Rather than celebrating Father's Day on Sunday afternoon, Horace Russell marched with several thousand people to take a stand against the New York Police Department's controversial "stop and frisk" policy.
You work exhausting hours trying to hold onto your job and provide for your family in a scary economy. When you get home, you help prepare dinner, play with the kids, help with homework, read goodnight books. Then there are chores around the house and, finally, a chance to crash and have a little time with your wife -- unless you had to bring work home. You squeeze in however many hours of sleep you can.
â¢ All dressed up with somewhere to go! A glowing Victoria Beckham and dapper sons Brooklyn, Romeo and Cruz toasted dad David Beckham Sunday at Bouchon in Beverly Hills. The family celebrated with caviar, and David enjoyed a plate of steak and eggs, while his boys topped off their meals with cookies. The soccer star doted on his pregnant wife during brunch, ordering for her and making her laugh. "They seem very connected â¦ still smitten and more like newlyweds than an old married couple," an onlooker tells PEOPLE. Also at Bouchon: Ryan Seacrest, celebrating Father's Day with his mom and dad.
Muhammad Ali, my father, has never been afraid of confronting conflicts outside of the ring. His recent attempt to free two hikers held captive in Iran reinforces his relentless effort to promote peace, tolerance and humanity around the world.
On a legal pad next to my father's armchair, I see my name in his handwriting. It's between "Atlanta tickets" and "taxes," on a list that also includes such excellent questions as "Sicily?" and "wine?" -- and it's crossed off.
SEATTLE -- Today we have a little bit on the labor-thawing NFL front, as well as the annual Father's Day book list (with an offbeat sports bio I cannot recommend highly enough), a tribute to one of the giants of the sportswriting business you may not know, how one team's prepping for the resumption of football (let us pray), some encouraging news about helmet technology, and a death in the 49er family that means half of one of the great backfields in history is gone.
On Christmas Night in 1966, my father and I found refuge in the back of a bus bound for Baltimore. The Baltimore Bullets of the NBA had a deal back then, to lure fans from neighboring D.C.: Five bucks got you a bus ticket and a ballgame.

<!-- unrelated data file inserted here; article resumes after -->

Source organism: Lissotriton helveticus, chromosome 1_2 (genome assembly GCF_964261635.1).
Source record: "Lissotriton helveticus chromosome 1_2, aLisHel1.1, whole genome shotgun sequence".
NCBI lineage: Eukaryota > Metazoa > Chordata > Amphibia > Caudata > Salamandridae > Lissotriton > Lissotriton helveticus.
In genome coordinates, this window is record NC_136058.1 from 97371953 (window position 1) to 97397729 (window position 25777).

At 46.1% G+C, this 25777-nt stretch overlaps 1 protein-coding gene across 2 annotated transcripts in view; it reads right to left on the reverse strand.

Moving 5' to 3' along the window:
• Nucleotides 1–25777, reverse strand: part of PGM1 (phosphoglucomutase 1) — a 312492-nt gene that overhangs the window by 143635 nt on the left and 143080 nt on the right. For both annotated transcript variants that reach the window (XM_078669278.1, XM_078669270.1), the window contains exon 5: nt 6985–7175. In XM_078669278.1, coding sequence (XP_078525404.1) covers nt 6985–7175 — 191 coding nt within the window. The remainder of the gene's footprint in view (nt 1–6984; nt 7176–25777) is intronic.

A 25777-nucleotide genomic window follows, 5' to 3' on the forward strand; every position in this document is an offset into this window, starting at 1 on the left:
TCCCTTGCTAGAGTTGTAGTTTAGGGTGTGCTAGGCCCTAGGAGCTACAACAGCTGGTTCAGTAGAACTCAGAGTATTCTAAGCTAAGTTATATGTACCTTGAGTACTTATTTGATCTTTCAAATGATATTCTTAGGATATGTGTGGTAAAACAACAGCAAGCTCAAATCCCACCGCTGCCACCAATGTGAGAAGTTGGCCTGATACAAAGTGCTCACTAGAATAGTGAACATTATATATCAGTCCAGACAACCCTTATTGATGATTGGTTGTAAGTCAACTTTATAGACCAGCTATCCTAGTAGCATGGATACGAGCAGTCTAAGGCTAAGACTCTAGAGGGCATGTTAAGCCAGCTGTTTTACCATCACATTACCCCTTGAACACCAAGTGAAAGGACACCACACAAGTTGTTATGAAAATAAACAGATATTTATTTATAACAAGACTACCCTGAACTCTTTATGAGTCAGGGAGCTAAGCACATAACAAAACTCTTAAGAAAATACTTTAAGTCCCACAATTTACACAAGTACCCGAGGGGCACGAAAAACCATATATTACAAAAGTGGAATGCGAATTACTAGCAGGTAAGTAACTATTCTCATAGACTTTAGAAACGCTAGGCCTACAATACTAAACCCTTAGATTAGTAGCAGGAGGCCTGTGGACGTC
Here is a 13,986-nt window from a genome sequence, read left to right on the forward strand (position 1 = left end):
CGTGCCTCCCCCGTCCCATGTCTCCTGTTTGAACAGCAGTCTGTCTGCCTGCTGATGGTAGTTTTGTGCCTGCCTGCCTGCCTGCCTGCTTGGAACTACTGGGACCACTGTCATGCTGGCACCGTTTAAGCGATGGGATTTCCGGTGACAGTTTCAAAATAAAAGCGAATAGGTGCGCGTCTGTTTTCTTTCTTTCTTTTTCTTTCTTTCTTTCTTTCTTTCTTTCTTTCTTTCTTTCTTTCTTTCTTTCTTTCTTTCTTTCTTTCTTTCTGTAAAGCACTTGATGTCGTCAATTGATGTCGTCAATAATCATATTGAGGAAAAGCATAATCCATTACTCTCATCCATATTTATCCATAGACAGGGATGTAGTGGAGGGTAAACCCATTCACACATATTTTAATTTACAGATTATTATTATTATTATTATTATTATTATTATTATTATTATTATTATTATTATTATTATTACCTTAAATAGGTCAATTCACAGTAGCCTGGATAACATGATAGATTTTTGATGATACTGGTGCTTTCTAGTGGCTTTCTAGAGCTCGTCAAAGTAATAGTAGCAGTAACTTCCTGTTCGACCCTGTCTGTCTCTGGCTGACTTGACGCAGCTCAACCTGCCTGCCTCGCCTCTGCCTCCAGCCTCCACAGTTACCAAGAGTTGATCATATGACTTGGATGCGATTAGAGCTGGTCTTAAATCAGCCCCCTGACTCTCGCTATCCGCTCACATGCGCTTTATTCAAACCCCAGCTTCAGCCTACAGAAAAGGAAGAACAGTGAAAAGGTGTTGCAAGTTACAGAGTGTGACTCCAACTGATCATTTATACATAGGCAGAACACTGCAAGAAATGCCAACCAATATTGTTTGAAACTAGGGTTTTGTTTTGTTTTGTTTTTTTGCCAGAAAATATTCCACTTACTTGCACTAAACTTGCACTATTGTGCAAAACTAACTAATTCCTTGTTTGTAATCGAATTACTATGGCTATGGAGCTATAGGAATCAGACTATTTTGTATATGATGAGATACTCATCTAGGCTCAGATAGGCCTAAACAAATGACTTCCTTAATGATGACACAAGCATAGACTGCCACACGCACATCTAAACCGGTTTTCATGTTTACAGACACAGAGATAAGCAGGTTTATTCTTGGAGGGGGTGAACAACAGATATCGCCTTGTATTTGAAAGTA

A reasonable person would assume that a man born and raised in New York City, with a blood connection to All-Star third baseman Red Rolfe of the great Yankees teams of the 1930s and early '40s, would be a devoted fan of the Bronx Bombers.
As a child growing up in Bloomington, Ind., one of the first lessons I learned was that a prerequisite to any base level of social acceptance was a fluency in the lingua franca, Indiana basketball. I took this to heart at an early age. Like most everyone, and for as long as I can remember, I've followed the Hoosiers with a passion that approaches religion.
In honor of Father's Day, let's take a look at some dads who gave famous people a giant gift: their names. You know Dale Earnhardt Sr. and Ken Griffey Sr., but here are some lesser-known seniors behind a slew of celebrity juniors.
Sometimes it's the simplest stories that provoke the best reactions. A few months ago, I wrote a column for Sports Illustrated about my dad, Phil, and how he's still playing hoops at 71 despite double knee replacement and a bum shoulder. I wrote about how basketball was the "language of our family" and Phil's "idea of a heart-to-heart was preaching the prudence of bounce passes." (You can read the whole story below)
I know it's called "Father's Day," not "Stepfather's Day." But not all fathers are fathers, biologically speaking. And on Father's Day, we also should celebrate their efforts, thankless as they may be.
I had my young sons sit on the couch with me five years ago, each of them tucked neatly at my side. I remember thinking that if I can just sustain a glimmer of a smile, then the announcement that our family is breaking apart can be over, and the healing will begin. Why can't it ever be that simple.